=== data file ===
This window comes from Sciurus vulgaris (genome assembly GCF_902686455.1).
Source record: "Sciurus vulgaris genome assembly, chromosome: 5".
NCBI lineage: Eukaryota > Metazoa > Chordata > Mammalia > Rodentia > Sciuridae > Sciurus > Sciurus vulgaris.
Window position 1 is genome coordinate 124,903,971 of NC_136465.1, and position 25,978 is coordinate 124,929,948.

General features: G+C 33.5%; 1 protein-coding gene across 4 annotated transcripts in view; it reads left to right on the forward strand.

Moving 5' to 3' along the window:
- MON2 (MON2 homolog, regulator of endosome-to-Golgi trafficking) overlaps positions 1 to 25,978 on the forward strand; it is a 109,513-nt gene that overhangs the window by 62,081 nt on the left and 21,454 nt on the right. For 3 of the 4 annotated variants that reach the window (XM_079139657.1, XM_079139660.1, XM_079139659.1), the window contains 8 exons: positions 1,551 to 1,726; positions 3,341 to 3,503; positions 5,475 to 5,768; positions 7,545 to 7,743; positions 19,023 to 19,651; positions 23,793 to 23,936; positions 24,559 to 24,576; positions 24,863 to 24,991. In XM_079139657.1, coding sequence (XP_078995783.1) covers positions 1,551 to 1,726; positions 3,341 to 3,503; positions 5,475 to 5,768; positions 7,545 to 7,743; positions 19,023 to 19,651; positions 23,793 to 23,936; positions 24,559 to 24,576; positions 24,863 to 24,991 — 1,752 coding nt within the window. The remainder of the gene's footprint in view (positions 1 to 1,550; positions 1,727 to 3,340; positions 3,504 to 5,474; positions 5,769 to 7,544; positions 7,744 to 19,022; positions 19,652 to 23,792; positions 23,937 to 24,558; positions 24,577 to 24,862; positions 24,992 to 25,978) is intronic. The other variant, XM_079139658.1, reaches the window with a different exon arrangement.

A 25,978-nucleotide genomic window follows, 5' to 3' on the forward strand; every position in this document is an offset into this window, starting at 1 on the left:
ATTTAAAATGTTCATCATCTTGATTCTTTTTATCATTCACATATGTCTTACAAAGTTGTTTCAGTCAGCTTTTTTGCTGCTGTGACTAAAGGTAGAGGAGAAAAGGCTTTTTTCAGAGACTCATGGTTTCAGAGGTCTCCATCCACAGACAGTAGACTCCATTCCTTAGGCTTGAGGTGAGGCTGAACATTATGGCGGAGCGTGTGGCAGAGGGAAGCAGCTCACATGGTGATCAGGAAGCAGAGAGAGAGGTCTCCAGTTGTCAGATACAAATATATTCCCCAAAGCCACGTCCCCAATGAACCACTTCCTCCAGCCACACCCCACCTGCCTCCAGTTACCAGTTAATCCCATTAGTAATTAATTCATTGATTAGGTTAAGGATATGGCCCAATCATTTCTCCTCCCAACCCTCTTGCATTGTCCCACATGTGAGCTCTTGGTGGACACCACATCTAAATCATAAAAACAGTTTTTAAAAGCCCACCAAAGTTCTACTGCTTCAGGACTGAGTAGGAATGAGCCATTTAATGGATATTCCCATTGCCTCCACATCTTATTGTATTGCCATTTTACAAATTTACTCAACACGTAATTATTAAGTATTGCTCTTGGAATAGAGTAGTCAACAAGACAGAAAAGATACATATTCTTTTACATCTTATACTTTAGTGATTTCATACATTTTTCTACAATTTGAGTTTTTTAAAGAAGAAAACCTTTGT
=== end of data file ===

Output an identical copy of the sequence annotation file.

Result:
This window comes from Sciurus vulgaris (genome assembly GCF_902686455.1).
Source record: "Sciurus vulgaris genome assembly, chromosome: 5".
NCBI lineage: Eukaryota > Metazoa > Chordata > Mammalia > Rodentia > Sciuridae > Sciurus > Sciurus vulgaris.
Window position 1 is genome coordinate 124,903,971 of NC_136465.1, and position 25,978 is coordinate 124,929,948.

General features: G+C 33.5%; 1 protein-coding gene across 4 annotated transcripts in view; it reads left to right on the forward strand.

Moving 5' to 3' along the window:
- MON2 (MON2 homolog, regulator of endosome-to-Golgi trafficking) overlaps positions 1 to 25,978 on the forward strand; it is a 109,513-nt gene that overhangs the window by 62,081 nt on the left and 21,454 nt on the right. For 3 of the 4 annotated variants that reach the window (XM_079139657.1, XM_079139660.1, XM_079139659.1), the window contains 8 exons: positions 1,551 to 1,726; positions 3,341 to 3,503; positions 5,475 to 5,768; positions 7,545 to 7,743; positions 19,023 to 19,651; positions 23,793 to 23,936; positions 24,559 to 24,576; positions 24,863 to 24,991. In XM_079139657.1, coding sequence (XP_078995783.1) covers positions 1,551 to 1,726; positions 3,341 to 3,503; positions 5,475 to 5,768; positions 7,545 to 7,743; positions 19,023 to 19,651; positions 23,793 to 23,936; positions 24,559 to 24,576; positions 24,863 to 24,991 — 1,752 coding nt within the window. The remainder of the gene's footprint in view (positions 1 to 1,550; positions 1,727 to 3,340; positions 3,504 to 5,474; positions 5,769 to 7,544; positions 7,744 to 19,022; positions 19,652 to 23,792; positions 23,937 to 24,558; positions 24,577 to 24,862; positions 24,992 to 25,978) is intronic. The other variant, XM_079139658.1, reaches the window with a different exon arrangement.

A 25,978-nucleotide genomic window follows, 5' to 3' on the forward strand; every position in this document is an offset into this window, starting at 1 on the left:
ATTTAAAATGTTCATCATCTTGATTCTTTTTATCATTCACATATGTCTTACAAAGTTGTTTCAGTCAGCTTTTTTGCTGCTGTGACTAAAGGTAGAGGAGAAAAGGCTTTTTTCAGAGACTCATGGTTTCAGAGGTCTCCATCCACAGACAGTAGACTCCATTCCTTAGGCTTGAGGTGAGGCTGAACATTATGGCGGAGCGTGTGGCAGAGGGAAGCAGCTCACATGGTGATCAGGAAGCAGAGAGAGAGGTCTCCAGTTGTCAGATACAAATATATTCCCCAAAGCCACGTCCCCAATGAACCACTTCCTCCAGCCACACCCCACCTGCCTCCAGTTACCAGTTAATCCCATTAGTAATTAATTCATTGATTAGGTTAAGGATATGGCCCAATCATTTCTCCTCCCAACCCTCTTGCATTGTCCCACATGTGAGCTCTTGGTGGACACCACATCTAAATCATAAAAACAGTTTTTAAAAGCCCACCAAAGTTCTACTGCTTCAGGACTGAGTAGGAATGAGCCATTTAATGGATATTCCCATTGCCTCCACATCTTATTGTATTGCCATTTTACAAATTTACTCAACACGTAATTATTAAGTATTGCTCTTGGAATAGAGTAGTCAACAAGACAGAAAAGATACATATTCTTTTACATCTTATACTTTAGTGATTTCATACATTTTTCTACAATTTGAGTTTTTTAAAGAAGAAAACCTTTGT